The backcountry is a great place to unwind, get away from it all, and gain a renewed appreciation for the unspoiled wilderness. It’s also a great way to catch some fish.
Backcountry lakes are rarely under much angling pressure, which allows them to grow some really healthy populations of fish. I spend the majority of my outdoors time in the rugged reaches of the Canadian Shield, which covers most of Quebec and Ontario and parts of Manitoba and Saskatchewan.
Whether you specifically go there to fish, or you just enjoy the challenge of accessing remote areas away from civilization, there are few better opportunities to catch your limit of a variety of species. Next time you head out to the bush, try out these 5 lures to help guarantee your hard fought expedition doesn’t end in an empty belly.
#5. Crazy Hick White A-Tube plastic
White tubes are one of those lures that just works. I can’t tell you why, or how, or even what they are supposed to be imitating. As far as I’m concerned, it’s sorcery. One thing is certain though, they are one of the ultimate multi-species lures, which means that in the back country you can count on them to get you bit.
Most bait companies that produce soft plastics will have a line of tubes. I’m partial to the Crazy Hick A-Tube plastics in 3.75” myself. Grab a pack of these and you will be reeling in a lake trout, bass, walleye, or pike in no time.
#4.Panther Martin Spinner
Panther Martin is one of those brand names that many people recognize as a classic. I only recently learned about these, much to my embarrassment, but I quickly learned that they catch fish. Spinners in general allow you to target multiple species that you might find in the remote wilderness, and Panther Martin makes some of the most effective spinners around.
Pull these at various depths and speeds to mimic different types of insects fluttering through the water. The flash that the spinning blade puts off will land you pike, bass, trout and perch looking for a crunchy meal.
#3. Live Target Golden Shiner
Live Target is known for realistic and true to life color patterns on their lures. The Golden Shiner is a perfect example of that realism and comes in the form of a lipless crankbait. Lipless crankbaits are a good multi species lure to begin with and perform exceptionally well in the rocky, rugged lakes of the Canadian Shield. Where your water conditions can often go from crystal clear to swampy brown with just a short portage, the golden shiner performs multiple duties.
Throw it in clear water and use small subtle movements, letting the realistic profile and lifelike colors draw predators in close. Alternatively, drop it in near some structure in deep, stained dark water and rip it up quickly to let the rattle and flash make its presence known. There are few fish you will find in the back country that won’t go after this bait.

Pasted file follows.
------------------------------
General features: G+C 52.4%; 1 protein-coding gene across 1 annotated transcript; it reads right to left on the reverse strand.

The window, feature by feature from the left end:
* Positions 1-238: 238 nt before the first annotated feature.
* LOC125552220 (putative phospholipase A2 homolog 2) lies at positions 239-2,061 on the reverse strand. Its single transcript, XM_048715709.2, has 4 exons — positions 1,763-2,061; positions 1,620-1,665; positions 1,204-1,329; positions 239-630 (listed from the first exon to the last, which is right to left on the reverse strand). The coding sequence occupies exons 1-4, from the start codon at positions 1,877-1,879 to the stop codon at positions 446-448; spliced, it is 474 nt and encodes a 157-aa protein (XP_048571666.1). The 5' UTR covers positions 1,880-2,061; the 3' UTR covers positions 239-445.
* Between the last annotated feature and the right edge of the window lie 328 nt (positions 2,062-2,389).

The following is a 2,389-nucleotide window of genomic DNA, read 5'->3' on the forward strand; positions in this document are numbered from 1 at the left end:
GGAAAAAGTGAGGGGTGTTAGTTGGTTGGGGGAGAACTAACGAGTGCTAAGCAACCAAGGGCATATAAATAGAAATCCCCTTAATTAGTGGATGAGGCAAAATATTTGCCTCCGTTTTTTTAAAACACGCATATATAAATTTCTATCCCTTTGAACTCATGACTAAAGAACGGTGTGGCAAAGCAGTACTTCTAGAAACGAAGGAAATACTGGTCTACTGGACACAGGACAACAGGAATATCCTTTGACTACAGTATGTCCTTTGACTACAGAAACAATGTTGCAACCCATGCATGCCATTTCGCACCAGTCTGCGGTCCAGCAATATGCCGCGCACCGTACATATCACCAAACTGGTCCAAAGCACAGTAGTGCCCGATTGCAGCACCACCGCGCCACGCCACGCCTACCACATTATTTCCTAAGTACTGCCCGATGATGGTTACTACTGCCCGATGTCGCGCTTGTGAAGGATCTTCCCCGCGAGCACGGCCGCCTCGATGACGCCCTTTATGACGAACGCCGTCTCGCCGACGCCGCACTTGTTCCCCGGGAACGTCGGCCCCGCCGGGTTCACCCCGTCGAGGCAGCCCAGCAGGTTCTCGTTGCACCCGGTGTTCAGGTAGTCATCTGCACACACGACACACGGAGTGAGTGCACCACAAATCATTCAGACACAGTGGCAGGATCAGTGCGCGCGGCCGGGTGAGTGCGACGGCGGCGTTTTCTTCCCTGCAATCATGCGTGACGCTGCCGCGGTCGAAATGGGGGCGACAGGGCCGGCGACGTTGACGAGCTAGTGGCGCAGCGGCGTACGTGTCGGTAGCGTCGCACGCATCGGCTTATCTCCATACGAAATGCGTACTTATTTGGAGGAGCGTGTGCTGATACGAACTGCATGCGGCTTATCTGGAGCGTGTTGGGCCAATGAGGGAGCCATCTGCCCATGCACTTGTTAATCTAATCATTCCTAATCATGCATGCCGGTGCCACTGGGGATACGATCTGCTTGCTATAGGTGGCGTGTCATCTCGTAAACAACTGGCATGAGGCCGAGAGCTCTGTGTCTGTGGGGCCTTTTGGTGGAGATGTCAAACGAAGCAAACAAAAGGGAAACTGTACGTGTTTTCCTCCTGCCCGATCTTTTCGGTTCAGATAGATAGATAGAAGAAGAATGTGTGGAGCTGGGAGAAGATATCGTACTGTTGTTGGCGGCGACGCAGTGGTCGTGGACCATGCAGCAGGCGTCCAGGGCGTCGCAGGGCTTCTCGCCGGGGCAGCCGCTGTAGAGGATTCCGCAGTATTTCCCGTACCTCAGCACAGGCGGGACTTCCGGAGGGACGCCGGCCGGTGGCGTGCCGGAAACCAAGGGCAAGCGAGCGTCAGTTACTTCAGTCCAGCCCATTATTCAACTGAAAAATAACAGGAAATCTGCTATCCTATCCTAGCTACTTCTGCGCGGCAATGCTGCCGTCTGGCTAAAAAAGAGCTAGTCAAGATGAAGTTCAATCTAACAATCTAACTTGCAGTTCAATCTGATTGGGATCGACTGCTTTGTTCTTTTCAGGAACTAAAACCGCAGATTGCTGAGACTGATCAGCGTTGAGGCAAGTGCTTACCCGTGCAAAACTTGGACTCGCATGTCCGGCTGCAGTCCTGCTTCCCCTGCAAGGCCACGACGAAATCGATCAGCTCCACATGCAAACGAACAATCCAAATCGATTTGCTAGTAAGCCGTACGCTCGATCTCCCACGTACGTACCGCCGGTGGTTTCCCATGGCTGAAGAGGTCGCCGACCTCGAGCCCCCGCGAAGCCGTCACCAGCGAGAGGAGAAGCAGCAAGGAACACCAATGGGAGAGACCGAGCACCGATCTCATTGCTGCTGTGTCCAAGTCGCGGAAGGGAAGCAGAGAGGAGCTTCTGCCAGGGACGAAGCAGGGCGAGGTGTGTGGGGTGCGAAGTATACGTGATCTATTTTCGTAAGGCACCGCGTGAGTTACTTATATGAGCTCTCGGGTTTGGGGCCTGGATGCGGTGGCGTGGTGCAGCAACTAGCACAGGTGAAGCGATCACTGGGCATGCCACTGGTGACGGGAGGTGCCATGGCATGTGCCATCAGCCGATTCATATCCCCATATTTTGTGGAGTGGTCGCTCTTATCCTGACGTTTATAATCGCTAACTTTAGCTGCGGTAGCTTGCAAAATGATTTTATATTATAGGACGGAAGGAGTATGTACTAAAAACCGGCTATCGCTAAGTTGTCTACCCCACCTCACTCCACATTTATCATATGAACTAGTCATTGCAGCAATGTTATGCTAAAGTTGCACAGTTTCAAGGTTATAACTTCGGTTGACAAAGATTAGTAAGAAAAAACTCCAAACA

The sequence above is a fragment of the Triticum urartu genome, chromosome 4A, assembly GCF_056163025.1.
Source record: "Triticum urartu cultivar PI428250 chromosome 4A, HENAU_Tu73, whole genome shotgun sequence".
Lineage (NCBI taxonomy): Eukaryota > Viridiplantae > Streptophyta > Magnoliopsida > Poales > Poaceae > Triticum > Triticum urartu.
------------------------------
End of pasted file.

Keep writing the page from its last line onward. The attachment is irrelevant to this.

#2. Blitz Lures Blitz Frog
When traveling the rugged trails and waterways of the Canadian Shield, you can be certain of two things. There will be mosquitos, and there will be shallow, weedy, swampy ponds and streams. I can’t count the number of small no-name lakes and ponds that I’ve crossed or passed by on my travels, but they typically share one thing in common, lots and lots of pike.
The back country is a great place to experience the rush of a surface strike while pike fishing, and frogs are one of the best ways to get that strike. Pick any one of the countless weedy shorelines or shallow swampy ponds and start lily hopping with something like the Blitz Frog from Blitz Lures and it won’t be long before you experience the explosive awesomeness that is a surface pike strike.
#1. Majik Canada 4” Toronto Wobbler
Spoons are the ultimate in versatility and my favorite overall type of lure. Majik Canada takes the spoon design and perfects it for the ultimate in multi-species baits. While you can get a variety of sizes, my choice for a do-it-all bait is the 4” Toronto Wobbler. Throw it literally anywhere. Spoons do well in all conditions and Majik has the variety of colors to ensure you can always match to the water you will be fishing.
This medium length spoon is large enough to attract big predators such as big pike and walleye, while still being small enough for jumbo perch and smallmouth bass to go after. Lake trout, other trout, largemouth bass, and any other species you might find in the back country will all go after a spoon. You really shouldn’t head to any remote Canadian waters without one!
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